“A Stillborn Child Leads to a Murder Charge”: Me at AmCon

on an awful, years-long case: In 2006, 15-year-old Rennie Gibbs became pregnant. She tested positive for marijuana and cocaine during her pregnancy. Her daughter Samiya was born a month premature, with the umbilical cord wrapped around her neck. An autopsy on the child found traces of a cocaine byproduct, and Rennie was charged with murder—or rather, with what Mississippi calls “depraved heart murder,” signifying an especially callous crime. Gibbs’s case has wound its way through the legal syste … [Read more...]

Too Much Harmony: “Water by the Spoonful,” A Play About Friendship, Dissonance, and Humiliating Identity

Last night I saw Quiara Alegria Hudes's Pulitzer-winning Water by the Spoonful at Studio Theatre. It uses dissonant jazz as a metaphor for the disjunctions and collisions in our own lives, asking whether these discordant notes will ever resolve into harmony. The show tells two parallel stories: A young vet with PTSD fights with his cousin about how to mourn his dying adoptive mother, and members of an online support group for "crackheads" (their term, which is important, see below) strive to … [Read more...]

“This Is the Beginning of the End of the War on Drugs”: Maia Szalavitz

at the intriguing new site Substance: For anyone interested in addiction and drug policy, the last year or so has been the most fascinating period in recent memory. Having kicked heroin and cocaine in 1988 and written about the subject ever since, I can’t remember a time when public opinion and actual policy have changed so quickly—and in such a rational direction.I’m not just talking about marijuana—although the fact that the Obama administration has allowed two states (Colorado and Washing … [Read more...]

“Making Do”: I’m in Commonweal

with an actual review of Doing the Best I Can: Fatherhood in the Inner City: Painfully conscientious, rule-bound, and motivated more by spiritual longings than by practical material concerns—these aren’t the terms in which most Americans think of low-income unmarried fathers. subscribers-only for now; I'll let you know if that changes. I had a more thematic piece on penitence in the book, not really a review, here. … [Read more...]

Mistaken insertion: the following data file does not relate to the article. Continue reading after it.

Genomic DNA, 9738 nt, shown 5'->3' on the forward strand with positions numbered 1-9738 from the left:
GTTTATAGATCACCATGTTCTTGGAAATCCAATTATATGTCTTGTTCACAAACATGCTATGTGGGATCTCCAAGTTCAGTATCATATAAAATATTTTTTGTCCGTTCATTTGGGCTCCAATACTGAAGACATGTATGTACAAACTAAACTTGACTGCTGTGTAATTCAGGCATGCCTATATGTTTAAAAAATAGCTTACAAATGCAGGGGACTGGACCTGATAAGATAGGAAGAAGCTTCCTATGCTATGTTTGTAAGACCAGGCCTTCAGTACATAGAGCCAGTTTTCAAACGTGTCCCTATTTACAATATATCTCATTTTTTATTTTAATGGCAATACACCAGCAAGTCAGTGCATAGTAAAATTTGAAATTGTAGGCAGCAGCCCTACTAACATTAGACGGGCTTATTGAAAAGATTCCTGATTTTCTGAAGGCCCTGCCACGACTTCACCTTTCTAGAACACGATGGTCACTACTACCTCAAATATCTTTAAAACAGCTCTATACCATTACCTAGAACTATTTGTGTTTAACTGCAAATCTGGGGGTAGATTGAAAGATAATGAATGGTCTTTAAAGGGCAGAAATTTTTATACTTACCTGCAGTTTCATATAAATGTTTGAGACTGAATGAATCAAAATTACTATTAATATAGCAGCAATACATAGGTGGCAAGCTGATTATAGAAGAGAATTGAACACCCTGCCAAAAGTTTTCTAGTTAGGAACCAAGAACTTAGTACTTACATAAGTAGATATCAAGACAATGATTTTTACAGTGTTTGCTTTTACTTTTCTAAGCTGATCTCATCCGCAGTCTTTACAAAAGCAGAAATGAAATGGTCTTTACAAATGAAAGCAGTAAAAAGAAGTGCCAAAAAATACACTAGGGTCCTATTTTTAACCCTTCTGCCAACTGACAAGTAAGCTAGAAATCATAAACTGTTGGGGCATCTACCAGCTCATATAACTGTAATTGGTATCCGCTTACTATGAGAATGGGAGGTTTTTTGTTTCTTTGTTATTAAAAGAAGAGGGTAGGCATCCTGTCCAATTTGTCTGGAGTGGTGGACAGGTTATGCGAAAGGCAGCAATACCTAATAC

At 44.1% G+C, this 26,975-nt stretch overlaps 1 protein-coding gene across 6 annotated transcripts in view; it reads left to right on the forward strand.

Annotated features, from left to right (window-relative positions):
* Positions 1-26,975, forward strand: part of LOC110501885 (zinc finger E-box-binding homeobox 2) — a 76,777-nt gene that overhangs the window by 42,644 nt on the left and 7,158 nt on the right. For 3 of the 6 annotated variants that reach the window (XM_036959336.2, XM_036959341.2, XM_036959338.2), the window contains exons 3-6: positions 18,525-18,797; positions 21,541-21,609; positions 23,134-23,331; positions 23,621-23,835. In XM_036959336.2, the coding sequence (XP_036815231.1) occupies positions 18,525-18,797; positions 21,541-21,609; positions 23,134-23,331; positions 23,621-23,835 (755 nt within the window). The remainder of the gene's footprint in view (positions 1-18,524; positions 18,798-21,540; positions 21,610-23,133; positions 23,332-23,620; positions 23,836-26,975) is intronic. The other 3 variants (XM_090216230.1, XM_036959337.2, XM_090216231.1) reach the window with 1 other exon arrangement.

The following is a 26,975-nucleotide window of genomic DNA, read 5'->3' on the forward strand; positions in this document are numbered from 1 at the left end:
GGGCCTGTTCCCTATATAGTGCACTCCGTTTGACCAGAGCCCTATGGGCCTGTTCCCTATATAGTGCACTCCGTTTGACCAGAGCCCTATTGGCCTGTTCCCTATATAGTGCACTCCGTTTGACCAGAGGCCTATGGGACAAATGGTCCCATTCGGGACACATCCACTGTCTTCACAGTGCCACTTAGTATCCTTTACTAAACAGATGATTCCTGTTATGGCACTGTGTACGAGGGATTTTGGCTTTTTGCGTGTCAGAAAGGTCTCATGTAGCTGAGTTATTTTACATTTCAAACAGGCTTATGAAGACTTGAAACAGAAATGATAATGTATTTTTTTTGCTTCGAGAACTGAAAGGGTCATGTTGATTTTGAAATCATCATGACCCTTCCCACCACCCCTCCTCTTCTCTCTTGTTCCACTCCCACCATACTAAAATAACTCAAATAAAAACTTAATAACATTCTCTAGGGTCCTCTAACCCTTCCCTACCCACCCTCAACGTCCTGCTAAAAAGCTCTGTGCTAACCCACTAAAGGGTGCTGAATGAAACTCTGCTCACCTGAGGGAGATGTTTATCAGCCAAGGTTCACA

Bet You Can’t Read Just One: Addiction/Recovery Link Round-Up

"International Geographic": I discovered that a lot of conditions which are simply a part of being an alcoholic are magnified by living in a foreign country. For example, the feeling of being terminally unique. In the town where I lived, I actually was extremely unique. There was nobody else like me. I got long stares at the grocery store, children stopped and pointed at me on their way to school. Every conversation began with, “Your nose is so big!” All the feelings I’d trained myself weren’t r … [Read more...]

Addiction and the Politics (and Poetics) of Personal Responsibility: me at AmCon

a listicle, and for some reason I saved the best stuff for the end, so feel free to hate me: There’s a narrative that comes up whenever addiction is discussed publicly nowadays: the narrative in which the disease of addiction essentially replaces a person’s free will.The barroom-wisdom version of it is the old line, “First the man takes a drink. Then the drink takes a drink. Then the drink takes the man.” A fairly heartbreaking version of it comes in this interview with author (and father of … [Read more...]

Seth Mnookin on Relapse and the Ghost World

One truism of addiction science is that long-term abuse rewires your brain and changes its chemistry, which is why triggers (or “associated stimuli,” in scientific parlance) are major risk factors for relapse. But these changes can be reversed over time. Walking past the apartment where my dealer used to live didn’t make me want to score; it made me feel as if I was in a phantasmagoria of two crosshatched worlds—but I was the only person who could see both realities. None of my colleagues at MIT, … [Read more...]


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